The NBC show Parks and Recreation is one of my favorites because of its wide variety of entertaining characters. On the show, Chris Traeger (played by Rob Lowe) epitomizes what this post is about. This character is absolutely obsessed with fitness and nutrition. He has run ten miles every day for the past 18 years (which equates to a third of the way to the moon!). He comes to realize that although his body is in nearly-perfect physical condition, his life feels lonely and meaningless. That’s when he starts going to a shrink five times a week and talks about him to his friends nonstop.
Can you get too much of a good thing? Absolutely. We all know people who get taken in by something neutral or even good, which, when taken to unreasonable extremes, ends up having a negative impact. Some people spend so much of their time and energy in caring for others that they neglect their own needs. Some are constantly seeking to learn more and more, but rarely end up applying that knowledge and don’t actually ever accomplish anything. Others are so overly concerned about only eating the healthiest food that it actually now qualifies as a mental disorder called Orthorexia nervosa. Or there are those monkish “spiritual” types that always have their heads in the clouds and can’t really relate to those around them, who end up living isolated lives. Caring for others, learning, spirituality, and eating healthy food are all positive habits, but problems come when we emphasize these to the exclusion of other important and good things.
The ultimate health and fulfillment comes from balance of all the aspects of our lives. Any extreme or excess in any one area causes things to come out of alignment. That is because if we focus too much on either the body, mind, or spirit, we usually end up neglecting one or two of the other areas. We have a finite amount of time, energy, and resources, so directing too many of those things to one area deprives the others. Often, the truest wisdom is found not in what we choose to do, but what we choose to leave undone.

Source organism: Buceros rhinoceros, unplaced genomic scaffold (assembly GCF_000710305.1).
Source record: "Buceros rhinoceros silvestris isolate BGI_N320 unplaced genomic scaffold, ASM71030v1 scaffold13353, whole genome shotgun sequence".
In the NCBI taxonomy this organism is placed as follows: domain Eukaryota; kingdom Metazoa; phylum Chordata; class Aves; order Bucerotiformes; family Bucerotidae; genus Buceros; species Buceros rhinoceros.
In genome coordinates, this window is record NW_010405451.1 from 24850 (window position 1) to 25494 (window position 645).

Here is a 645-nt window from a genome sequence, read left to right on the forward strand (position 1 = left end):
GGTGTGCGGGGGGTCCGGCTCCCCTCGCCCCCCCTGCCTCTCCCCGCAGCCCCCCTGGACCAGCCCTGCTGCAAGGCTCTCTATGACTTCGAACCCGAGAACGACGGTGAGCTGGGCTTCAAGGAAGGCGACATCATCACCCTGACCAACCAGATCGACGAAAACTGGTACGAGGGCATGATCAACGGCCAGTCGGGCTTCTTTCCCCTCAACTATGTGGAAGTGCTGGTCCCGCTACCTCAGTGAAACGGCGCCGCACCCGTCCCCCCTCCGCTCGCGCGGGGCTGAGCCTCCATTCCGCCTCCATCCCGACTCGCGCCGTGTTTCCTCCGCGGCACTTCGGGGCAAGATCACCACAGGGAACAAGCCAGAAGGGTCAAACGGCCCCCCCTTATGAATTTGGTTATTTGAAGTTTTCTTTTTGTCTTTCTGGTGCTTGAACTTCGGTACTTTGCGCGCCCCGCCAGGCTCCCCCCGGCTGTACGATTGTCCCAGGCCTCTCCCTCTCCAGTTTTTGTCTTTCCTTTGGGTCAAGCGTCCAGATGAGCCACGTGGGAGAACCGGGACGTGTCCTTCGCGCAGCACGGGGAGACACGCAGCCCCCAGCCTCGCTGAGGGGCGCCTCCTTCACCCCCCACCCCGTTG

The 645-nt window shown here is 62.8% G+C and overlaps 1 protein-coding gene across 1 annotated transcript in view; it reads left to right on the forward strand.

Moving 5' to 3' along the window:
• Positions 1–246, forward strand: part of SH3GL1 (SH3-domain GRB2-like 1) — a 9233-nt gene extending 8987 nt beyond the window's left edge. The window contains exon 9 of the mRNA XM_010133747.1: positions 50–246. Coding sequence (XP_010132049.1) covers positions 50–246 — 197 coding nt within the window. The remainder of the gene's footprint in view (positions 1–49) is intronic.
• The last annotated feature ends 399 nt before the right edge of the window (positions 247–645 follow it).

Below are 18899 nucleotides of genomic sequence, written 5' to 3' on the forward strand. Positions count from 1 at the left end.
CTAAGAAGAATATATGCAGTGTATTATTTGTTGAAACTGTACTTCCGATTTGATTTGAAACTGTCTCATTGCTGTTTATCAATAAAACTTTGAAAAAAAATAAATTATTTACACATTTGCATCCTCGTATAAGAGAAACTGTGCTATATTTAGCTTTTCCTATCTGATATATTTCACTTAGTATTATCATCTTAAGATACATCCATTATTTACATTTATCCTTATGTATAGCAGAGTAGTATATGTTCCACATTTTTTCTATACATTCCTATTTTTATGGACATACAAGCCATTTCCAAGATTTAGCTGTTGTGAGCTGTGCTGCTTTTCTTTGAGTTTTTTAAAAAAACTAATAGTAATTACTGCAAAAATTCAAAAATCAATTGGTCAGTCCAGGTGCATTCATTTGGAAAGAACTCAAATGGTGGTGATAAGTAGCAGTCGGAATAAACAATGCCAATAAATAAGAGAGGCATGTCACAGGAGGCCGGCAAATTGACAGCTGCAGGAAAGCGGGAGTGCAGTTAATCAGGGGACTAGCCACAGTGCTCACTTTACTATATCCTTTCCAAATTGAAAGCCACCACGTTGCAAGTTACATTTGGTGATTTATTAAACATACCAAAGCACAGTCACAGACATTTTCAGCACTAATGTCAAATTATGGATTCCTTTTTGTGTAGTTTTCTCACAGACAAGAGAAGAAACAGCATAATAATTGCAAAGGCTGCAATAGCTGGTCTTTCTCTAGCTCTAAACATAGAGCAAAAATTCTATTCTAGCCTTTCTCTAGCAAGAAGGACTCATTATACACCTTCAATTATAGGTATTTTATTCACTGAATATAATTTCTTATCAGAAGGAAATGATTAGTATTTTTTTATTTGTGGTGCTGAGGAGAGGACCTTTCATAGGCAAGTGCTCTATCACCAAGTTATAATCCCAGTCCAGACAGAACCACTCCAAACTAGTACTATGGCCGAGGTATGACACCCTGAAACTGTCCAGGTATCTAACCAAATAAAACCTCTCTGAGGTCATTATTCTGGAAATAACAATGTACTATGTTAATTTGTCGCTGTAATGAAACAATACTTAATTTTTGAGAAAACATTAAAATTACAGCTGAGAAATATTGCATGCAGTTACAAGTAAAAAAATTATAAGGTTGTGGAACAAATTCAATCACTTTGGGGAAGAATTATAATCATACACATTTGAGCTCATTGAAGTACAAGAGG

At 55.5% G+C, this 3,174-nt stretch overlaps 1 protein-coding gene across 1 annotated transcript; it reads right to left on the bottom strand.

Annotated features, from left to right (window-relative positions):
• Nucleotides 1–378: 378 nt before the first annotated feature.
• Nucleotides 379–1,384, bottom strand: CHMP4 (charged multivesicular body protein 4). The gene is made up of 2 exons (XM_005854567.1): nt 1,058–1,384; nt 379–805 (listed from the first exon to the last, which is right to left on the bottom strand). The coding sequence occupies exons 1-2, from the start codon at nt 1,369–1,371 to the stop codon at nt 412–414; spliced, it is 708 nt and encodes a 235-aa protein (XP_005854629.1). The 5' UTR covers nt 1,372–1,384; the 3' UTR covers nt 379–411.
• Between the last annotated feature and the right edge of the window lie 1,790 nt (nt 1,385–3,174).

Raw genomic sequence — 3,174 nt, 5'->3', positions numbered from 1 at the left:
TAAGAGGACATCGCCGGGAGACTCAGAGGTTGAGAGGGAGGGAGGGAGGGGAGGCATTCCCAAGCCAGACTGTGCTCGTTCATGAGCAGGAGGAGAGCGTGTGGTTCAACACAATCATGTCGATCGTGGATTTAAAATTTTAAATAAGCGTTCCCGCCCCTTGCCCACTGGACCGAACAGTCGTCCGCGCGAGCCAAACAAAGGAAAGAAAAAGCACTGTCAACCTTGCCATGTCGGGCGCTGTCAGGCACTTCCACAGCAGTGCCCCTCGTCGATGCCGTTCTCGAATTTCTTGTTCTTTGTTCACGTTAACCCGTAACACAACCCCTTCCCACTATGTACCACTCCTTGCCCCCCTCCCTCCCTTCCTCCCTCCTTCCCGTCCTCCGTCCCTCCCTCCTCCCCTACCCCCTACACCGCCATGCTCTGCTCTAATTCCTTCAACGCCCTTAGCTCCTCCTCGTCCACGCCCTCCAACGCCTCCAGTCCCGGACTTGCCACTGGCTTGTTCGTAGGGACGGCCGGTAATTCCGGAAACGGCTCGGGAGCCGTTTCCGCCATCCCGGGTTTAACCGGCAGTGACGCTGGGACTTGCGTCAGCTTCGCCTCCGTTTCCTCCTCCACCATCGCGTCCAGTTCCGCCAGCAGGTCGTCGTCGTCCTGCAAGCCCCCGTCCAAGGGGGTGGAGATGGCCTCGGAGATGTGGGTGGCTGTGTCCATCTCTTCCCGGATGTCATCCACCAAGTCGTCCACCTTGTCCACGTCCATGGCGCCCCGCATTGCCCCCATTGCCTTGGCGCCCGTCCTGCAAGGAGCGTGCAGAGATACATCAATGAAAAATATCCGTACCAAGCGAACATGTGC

I’ve come up with a short list of other examples of excesses. (If you come up with more, feel free to add them in the comments section.) Perhaps you’ll see inclinations toward one or two of these in yourself:
- Worry and anxiety (thus overly expending mental energy, causing emotional redundancy)
- Too much socializing, talking, laughing
- Concentrating with too much effort
- Too much time or energy spent doing the same activities (work, TV, games, media use)
- Pushing the physical body to extremes
- Overemphasizing a personal relationship (as is the case with Super-moms)
- Too much or not enough sleep
- Overeating (even healthy food!)
- Overly stimulating the senses
- Getting worked up emotionally to passionate extremes
If any of these rang true for you, I hope you’ll recognize the steps you need to take to bring your life back into balance. As a teenager, an area of imbalance for me was obsessing over grades and schoolwork. I took this to such an extreme that I only slept 4-5 hours a night in high school and ended up getting Mono, which then relapsed a couple of times. At other times in my life, I got myself so worked up emotionally that I would deliberately put myself in risky situations, such as walking outside alone in the middle of the night or driving recklessly. One other area that used to cause problems was my over-thriftiness, when I wouldn’t spend money for something unless it was at a certain price point or I had a coupon. There’s nothing wrong with saving money, but for me, it took a toll on my family relationships, and I wasted a lot of time seeking out good deals.
The way to obtain health and balance is through moderation. We must conserve the forces that sustain us. That is done through peace, rest, nourishment, restraint, detachment, calmness, and relaxation. Our objectives are a strong and healthy body, a disciplined, aware mind, and a creative, vital spirit. Contentment is the result of these three points coming together in harmony.